Visiting London’s Westminster Abbey
When you attempt to photograph something as massive as London’s Westminster Abbey, you are going to have a few decisions to make. As you can see, I decided to use my wide-angle lens in order to stay relatively close to the Westminster Abbey to keep some of the intricate details.
The downside of that decision is the distortion found at the edges of my photograph. Trust me, when you stand in front of this majestic building, everything is perfectly symmetrical.
The other thing that bummed me out is that there is no photography allowed inside the Westminster Abbey. WAH!
Highlights of Westminster Abbey
- Westminster Abbey is usually open to visitors from Monday to Saturday throughout the year. On Sundays and religious holidays such as Easter and Christmas, the Abbey is open for worship only. All are welcome to services.
- In spite of the fairly steep entrance fee (Adults £16), massive swarms of people are likely to be encountered. Go early, if you can!
- Your ticket price includes a free audio tour narrated by Oscar-winning actor Jeremy Irons. This will allow you to travel the Westminster Abbey at your own pace.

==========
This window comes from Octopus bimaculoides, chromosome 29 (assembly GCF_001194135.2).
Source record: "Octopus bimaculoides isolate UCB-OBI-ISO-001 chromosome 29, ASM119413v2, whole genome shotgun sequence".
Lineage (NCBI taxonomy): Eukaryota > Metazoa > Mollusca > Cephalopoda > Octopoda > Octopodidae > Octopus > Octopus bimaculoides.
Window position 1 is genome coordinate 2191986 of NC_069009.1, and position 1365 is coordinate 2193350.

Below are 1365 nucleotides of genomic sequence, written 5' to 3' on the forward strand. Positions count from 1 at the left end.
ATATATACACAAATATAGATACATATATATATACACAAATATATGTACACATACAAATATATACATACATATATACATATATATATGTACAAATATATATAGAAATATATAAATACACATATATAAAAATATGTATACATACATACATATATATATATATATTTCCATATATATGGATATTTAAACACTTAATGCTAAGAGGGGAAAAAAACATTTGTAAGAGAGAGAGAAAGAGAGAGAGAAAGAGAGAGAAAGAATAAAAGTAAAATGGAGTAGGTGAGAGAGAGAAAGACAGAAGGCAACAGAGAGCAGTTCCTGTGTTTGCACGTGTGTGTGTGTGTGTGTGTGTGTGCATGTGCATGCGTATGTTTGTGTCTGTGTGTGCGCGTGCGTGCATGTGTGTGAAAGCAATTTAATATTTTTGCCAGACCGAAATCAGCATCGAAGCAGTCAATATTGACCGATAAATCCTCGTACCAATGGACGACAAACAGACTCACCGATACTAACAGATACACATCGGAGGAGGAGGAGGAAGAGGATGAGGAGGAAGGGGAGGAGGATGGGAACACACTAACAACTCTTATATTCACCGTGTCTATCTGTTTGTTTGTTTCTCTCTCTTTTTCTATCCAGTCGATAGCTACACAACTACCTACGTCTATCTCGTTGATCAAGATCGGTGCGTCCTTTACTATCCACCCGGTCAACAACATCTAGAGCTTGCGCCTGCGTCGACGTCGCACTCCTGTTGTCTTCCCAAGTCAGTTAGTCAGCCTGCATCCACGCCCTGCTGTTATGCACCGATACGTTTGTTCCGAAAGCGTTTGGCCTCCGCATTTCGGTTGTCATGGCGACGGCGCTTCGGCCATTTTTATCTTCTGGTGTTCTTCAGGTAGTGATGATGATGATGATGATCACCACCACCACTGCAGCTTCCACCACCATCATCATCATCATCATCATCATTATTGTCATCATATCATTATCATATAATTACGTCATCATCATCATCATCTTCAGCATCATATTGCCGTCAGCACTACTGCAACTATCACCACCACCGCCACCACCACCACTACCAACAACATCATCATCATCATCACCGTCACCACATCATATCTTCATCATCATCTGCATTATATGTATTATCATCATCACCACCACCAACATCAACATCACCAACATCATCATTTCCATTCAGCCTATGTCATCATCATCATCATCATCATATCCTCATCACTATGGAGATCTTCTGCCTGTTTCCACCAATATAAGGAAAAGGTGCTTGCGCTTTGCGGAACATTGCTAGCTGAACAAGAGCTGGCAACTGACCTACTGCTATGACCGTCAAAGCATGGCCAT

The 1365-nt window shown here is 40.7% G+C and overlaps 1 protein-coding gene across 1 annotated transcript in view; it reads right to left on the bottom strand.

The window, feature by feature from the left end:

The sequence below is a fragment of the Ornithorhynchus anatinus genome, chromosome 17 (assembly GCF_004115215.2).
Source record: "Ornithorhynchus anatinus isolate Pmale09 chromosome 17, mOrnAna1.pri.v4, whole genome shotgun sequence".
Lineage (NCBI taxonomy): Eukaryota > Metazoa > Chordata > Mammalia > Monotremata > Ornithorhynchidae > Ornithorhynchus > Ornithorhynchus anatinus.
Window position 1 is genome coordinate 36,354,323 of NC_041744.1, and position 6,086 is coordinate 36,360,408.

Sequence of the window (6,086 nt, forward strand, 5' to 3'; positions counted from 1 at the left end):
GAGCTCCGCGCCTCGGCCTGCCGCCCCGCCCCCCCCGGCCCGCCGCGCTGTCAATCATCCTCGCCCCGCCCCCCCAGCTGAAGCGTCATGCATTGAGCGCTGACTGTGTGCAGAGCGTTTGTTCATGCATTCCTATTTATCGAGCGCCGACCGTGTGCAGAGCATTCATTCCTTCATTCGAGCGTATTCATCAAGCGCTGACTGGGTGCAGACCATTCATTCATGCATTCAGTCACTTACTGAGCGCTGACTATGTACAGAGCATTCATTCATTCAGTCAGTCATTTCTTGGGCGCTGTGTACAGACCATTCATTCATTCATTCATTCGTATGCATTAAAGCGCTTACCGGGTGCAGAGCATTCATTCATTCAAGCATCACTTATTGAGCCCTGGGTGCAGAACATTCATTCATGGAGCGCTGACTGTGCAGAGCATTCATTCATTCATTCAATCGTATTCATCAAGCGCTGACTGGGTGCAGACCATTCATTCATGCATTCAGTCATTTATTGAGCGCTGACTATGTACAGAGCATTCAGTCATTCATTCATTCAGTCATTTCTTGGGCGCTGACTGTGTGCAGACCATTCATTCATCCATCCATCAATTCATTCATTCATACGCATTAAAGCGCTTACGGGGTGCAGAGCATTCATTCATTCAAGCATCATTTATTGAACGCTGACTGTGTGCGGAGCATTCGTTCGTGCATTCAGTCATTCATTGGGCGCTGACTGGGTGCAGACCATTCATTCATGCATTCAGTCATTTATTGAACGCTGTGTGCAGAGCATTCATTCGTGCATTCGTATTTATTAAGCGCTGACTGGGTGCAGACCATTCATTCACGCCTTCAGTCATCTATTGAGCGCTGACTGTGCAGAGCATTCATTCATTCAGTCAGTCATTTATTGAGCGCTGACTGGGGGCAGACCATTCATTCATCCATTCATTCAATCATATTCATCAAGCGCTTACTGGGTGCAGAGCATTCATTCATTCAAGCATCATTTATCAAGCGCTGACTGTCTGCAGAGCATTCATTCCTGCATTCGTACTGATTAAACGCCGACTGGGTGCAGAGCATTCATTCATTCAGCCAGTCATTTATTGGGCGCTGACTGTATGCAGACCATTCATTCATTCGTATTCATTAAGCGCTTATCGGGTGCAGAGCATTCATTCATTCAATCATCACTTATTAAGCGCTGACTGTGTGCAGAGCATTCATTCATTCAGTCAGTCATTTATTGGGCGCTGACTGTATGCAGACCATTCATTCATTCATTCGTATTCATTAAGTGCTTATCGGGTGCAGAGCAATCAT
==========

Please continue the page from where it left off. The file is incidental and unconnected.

- The Abbey has been the coronation church since 1066 and is the final resting place of seventeen monarchs.
- The present church, begun by Henry III in 1245, is one of the most important Gothic buildings in the country, with the medieval shrine of an Anglo-Saxon saint still at its heart.
- In the north aisle of the chapel is the tomb of Elizabeth I and her half-sister Mary I. In the south aisle are monuments to Mary, Queen of Scots and Lady Margaret Beaufort, mother of Henry VII. Here also is the vault where Charles II, William III and Mary II and Queen Anne lie, although none of them has a monument. George II, the last monarch to be buried at the Abbey, is interred in a vault below the central part of the chapel.
- In Poets’ Corner, you will find the final resting place of Alfred, Lord Tennyson and Charles Dickens. You’ll also find monuments to John Milton, Shakespeare, William Blake, and you’ll even find the grave and monument of George Frederic Handel.
- Be prepared to be completely awestruck at every turn of the head. There are magnificent details, tombs, memorials, statues, sculptures, and ethereal spaces everywhere.
In my humble opinion, Westminster Abbey belongs on your “must see” list when you visit London, England. A walk around the interiors of Westminster Abbey will have you steeped in more than a thousand years of history. Nowhere in America can you come close to such a feat.
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